Bad news for older dog and I was potentially taken by vet practice

Oh the time my male cat spent 5 days in hospital with a urinary blockage and they said right - it’s $$$urgery time. I asked to look at his chart and wondered aloud why they hadn’t given him the sedative, fluids, anti inflammatory, urethral relaxant and painkillers* in a time frame where they might all work together to get the job done… doctor pursed her lip and looked at the chart… cat peed away all his problems a couple hours after receiving the right combination…

I am not a vet. It was just a good common sense guess.

Sometimes you need to walk away and think things through. Best of luck with your pup!

  • just found the complete list of drugs he had: ketamine, xanax, diazepam, buprenorphine, clavamox, acepromazine, prazosin, midazolam, butorphanol, ampicillin/sulbactam, propofol, metacam oh, and methadone.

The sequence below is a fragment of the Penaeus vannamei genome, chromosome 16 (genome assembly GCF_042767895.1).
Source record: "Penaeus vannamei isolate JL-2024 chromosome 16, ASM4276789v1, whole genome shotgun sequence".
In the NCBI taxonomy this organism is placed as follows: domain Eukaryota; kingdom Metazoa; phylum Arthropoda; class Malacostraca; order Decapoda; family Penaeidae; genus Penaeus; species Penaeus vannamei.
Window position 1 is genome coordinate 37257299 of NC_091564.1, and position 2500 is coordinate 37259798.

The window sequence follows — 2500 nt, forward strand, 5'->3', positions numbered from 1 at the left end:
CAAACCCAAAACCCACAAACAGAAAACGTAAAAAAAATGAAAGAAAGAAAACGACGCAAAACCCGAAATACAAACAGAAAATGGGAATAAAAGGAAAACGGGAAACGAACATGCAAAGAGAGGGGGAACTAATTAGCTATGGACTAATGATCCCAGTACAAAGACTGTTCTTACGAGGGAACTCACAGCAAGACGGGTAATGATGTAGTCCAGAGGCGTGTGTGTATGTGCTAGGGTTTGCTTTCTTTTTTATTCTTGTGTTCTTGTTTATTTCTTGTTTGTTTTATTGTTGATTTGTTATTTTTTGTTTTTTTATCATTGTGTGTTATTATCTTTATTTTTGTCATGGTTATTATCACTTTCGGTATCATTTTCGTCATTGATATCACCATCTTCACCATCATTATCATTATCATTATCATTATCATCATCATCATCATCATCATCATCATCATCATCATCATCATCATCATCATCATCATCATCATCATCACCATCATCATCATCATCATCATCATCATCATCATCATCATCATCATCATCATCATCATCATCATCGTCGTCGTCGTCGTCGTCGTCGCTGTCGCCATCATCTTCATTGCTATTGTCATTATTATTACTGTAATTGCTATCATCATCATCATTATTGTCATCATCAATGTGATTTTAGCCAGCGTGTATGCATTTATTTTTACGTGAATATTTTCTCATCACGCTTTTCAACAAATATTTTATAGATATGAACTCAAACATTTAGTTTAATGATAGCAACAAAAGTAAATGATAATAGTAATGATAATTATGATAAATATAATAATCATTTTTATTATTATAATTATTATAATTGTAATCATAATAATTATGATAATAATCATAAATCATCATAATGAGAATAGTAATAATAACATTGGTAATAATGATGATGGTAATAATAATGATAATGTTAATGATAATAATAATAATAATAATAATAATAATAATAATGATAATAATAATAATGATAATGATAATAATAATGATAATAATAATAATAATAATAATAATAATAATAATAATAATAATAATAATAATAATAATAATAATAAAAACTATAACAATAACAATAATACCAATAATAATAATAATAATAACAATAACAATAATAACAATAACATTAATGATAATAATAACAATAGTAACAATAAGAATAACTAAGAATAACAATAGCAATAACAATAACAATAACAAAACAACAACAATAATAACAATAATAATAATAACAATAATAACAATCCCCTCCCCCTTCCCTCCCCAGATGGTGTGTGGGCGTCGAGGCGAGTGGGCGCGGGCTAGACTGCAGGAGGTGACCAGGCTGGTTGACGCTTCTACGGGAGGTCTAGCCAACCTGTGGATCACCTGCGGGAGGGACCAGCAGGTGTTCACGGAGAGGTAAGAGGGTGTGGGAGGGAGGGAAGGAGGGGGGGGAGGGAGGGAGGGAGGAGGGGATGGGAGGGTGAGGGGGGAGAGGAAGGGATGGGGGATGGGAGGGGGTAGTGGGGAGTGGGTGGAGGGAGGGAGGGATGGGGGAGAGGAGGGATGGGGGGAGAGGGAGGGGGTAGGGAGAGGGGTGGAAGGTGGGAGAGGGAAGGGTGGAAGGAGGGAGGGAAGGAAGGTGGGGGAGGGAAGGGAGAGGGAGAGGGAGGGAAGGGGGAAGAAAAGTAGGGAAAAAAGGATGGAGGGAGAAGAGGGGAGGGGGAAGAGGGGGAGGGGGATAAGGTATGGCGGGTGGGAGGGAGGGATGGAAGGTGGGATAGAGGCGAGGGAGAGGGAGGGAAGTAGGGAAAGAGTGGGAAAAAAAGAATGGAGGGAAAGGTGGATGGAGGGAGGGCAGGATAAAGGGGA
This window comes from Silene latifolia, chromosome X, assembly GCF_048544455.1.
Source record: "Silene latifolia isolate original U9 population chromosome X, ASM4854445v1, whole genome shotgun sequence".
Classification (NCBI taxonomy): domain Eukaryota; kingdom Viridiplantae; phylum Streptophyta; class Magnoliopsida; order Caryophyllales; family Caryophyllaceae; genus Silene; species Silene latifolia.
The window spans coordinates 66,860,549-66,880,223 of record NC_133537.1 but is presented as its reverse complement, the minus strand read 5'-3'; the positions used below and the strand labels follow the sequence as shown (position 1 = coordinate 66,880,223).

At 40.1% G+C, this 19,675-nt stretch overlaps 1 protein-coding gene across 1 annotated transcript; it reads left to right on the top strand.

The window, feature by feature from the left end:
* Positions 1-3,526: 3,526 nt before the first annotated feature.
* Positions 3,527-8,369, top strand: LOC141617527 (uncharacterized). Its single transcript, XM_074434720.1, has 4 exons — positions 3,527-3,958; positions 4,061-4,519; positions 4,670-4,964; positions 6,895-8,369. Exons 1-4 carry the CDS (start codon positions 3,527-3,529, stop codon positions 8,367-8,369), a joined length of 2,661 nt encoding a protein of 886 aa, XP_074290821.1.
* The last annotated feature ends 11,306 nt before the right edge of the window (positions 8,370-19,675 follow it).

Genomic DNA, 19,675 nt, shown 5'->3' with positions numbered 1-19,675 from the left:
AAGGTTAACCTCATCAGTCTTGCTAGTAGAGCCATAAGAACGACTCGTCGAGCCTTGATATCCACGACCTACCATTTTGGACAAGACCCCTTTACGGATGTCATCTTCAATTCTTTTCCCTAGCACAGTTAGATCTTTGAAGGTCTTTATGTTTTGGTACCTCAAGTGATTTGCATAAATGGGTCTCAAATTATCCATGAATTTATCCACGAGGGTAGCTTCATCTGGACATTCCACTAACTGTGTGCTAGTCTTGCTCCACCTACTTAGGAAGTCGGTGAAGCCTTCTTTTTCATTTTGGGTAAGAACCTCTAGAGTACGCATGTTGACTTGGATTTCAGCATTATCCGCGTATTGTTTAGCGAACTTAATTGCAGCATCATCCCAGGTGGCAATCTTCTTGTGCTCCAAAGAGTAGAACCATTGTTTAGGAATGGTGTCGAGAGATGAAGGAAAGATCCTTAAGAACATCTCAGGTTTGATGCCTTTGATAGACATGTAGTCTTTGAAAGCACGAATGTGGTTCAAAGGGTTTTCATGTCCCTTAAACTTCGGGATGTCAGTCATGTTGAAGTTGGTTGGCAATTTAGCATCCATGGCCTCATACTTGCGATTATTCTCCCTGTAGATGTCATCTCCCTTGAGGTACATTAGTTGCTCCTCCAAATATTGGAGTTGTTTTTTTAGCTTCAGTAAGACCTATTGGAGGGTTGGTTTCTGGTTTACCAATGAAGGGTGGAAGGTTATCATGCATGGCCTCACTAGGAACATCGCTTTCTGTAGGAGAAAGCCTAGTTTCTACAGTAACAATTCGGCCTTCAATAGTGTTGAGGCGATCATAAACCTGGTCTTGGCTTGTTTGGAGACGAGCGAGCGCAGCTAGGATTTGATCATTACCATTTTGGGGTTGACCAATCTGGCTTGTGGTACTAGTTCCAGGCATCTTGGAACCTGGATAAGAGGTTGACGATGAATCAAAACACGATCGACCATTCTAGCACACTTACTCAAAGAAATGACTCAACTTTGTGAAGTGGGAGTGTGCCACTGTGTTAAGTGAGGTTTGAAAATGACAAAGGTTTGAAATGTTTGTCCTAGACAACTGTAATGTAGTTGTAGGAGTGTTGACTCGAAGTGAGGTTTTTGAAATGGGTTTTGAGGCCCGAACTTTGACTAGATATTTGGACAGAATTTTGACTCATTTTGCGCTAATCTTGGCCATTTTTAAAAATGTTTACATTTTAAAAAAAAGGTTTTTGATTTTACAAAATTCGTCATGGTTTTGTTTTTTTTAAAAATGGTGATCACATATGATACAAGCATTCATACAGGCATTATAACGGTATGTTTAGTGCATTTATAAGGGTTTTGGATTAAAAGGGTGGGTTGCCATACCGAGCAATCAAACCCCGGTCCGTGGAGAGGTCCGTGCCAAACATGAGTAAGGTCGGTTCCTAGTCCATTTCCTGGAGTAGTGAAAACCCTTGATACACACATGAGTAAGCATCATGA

Well if it makes you feel any better I spent over 3k on diagnostics and treatments for what ended up being a fungal infection in his lungs. Thankfully he recovered relatively quickly once we got the correct diagnosis.


I’m sorry to hear about your dog, and hope it turns out to be a treatable condition.

Unfortunately, several highly unrelated pathogens pulmonary fungal infections. This means that more than a single test is required to cover these disparate pathogens.

I am glad to hear more vets (and doctors) are more likely to consider fungal infections early on in diagnosis these days. Fungal pathogens are relatively rare compared to viruses and bacteria, but changes in climate and increased sprawl mean that we will continue to see more and more infections. Additionally, our increased understanding of secondary fungal infections in immunocompromised patients has developed our understanding of fungal pathogens of mammals.

-Your friendly neighborhood microbiologist